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The Many Lives of Darwin’s Letters


The Correspondence of Charles Darwin will be completed in 2022. This essay looks briefly at the history of editing Darwin and compares the modern edition with the Victorian practice of narrating an exemplary life through letters, with commemorative volumes produced by a family member or friend and private material carefully selected to document personal character. How is a scientific life composed? What kind of character is expressed in scientific work?

In 1974, Frederick Burkhardt was about to embark on an edition of Thomas Huxley’s letters when he was reminded that Darwin’s correspondence had yet to be published. Would it not be better to do that first? Of course, Darwin had received a handsome tribute in the Life and Letters edited by his son Francis: three volumes in 1887 and two more thereafter. But Francis Darwin had followed the practices of the period, selecting letters, excising portions, removing names and any content deemed too private or likely to offend. Transcriptions were not always reliable, and dates were sometimes missing or inaccurate. Burkhardt and his co-editors set out to produce an “authoritative” and “definitive” work. What did that mean? At the time, there were few precedents for publishing scientific correspondence. It was, however, the dawn of the Darwin industry. The letters would receive the same painstaking attention as Darwin’s marginalia, notebooks, and other manuscripts on species. The principles of meticulous textual scholarship were laid out in a preface to the first volume (Burkhardt et al. eds. 1985–2022, vol. 1, pp. xxv-xxix). Darwin’s often craggy handwriting became sacred, and every punctuation mark, pen rest, and deletion became a guide to his thought. Much has been gained by this modern edition. It is a rich resource for Darwin specialists, historians of evolutionary theory, Victorianists, scholars, and students of science communication and network theory, to name a few. But it is also worth asking what has been lost in the process, when the veracity of the letter is paramount and the individual life is broken into thousands of fragments with no guiding narrative or connecting thread?

As a Victorianist, I often consulted the Lives and Letters of Huxley, Hooker, and many others. I became interested in how the genre emerged as a form of biography. The editorial practice of dutiful selection, correction, and omission is easily dismissed as a byproduct of Victorian respectability. But it has a more interesting history: it occupies a curious place in the development of letter writing and publishing. Editors of Victorian Lives embraced their role as guardians of “the inner sanctuary of the heart” and the “sanctities of domestic life” (Bunsen 1852, p. vii; Young 1871, p. xi). The genre helped draw new public and private boundaries and police this borderline in science. It also played a significant role in defining models of individuality based on character, including the scientific self. “In choosing letters for publication,” Francis wrote, “I have been largely guided by the wish to illustrate my father’s personal character” (F. Darwin ed. 1887, vol. 1, p. iii). How was a scientific life composed? What kind of character was expressed in scientific work?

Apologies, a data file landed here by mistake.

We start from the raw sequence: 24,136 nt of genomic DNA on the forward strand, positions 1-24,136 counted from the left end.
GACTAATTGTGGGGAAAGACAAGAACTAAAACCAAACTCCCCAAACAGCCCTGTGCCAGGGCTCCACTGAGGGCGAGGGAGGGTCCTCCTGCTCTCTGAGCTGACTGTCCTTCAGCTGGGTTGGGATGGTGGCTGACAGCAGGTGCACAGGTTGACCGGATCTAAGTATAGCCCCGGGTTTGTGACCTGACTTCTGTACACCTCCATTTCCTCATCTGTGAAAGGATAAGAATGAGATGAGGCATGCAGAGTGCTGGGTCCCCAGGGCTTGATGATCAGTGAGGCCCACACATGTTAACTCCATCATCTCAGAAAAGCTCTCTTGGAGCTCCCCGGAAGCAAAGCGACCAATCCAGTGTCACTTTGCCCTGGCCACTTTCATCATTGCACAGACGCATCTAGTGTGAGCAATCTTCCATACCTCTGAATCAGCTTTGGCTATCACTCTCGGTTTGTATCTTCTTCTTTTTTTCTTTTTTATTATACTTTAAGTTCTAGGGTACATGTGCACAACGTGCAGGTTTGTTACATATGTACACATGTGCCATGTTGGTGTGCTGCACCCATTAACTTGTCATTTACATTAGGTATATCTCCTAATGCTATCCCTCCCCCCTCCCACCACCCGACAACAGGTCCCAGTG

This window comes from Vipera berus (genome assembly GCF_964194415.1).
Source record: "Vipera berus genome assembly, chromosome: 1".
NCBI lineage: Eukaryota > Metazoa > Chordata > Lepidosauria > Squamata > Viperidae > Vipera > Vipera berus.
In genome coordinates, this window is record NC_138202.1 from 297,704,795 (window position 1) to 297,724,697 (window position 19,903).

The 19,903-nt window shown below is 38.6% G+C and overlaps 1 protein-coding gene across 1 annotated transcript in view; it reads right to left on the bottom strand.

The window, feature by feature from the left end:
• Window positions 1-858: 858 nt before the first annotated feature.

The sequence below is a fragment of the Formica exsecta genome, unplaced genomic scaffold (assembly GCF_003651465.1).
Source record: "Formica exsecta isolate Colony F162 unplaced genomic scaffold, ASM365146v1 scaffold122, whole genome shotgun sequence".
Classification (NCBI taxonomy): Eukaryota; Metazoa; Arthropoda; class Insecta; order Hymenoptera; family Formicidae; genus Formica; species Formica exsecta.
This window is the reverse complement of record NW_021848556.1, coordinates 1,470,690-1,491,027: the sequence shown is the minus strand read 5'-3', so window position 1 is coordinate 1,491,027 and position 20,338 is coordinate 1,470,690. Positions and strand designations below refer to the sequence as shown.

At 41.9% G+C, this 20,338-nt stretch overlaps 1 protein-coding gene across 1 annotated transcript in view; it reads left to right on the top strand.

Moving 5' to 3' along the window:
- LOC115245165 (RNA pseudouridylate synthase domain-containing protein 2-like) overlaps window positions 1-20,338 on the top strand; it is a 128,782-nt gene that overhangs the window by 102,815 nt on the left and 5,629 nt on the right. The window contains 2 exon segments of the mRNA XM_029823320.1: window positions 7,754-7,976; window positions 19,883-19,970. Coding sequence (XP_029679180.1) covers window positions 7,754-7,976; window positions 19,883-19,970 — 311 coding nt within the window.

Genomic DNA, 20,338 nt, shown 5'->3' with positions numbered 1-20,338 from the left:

Throughout the early modern period, letters were often read aloud and circulated to third parties. Collections were compiled for wit, wisdom, and repartee. Around the turn of the nineteenth century, letters grew increasingly “private” (Chartier 1997; Dirks 1999). They became expressions of inner character, a moral quality beneath the surface of rank and title, outward appearance, manners, and even language (Collini 1991, pp. 91–118; White 2006). Character was often difficult to assess. The problem was exploited to dramatic effect in Jane Austen’s novels, where crucial details of personal history were withheld, and ignorance of true character had dire consequences. Anne Secord’s work on correspondence has shown how letters could make character legible, establishing trustworthiness between persons of different social station (Secord 1994). The Life and Letters emerged in the early nineteenth century just as the epistolary novel began to decline as a literary form. “Real” letters came to represent a new type of personal character that was developmental, cumulative, and marked by interiority. Correspondence is “always of interest,” wrote Charles Knight, when “it is not a mere effort of authorship, but unfolds the real character of the individual who puts himself before us in an undress” (Knight 1867, p. v). Thus, letters written without regard for publication became the primary material for documenting a life in print.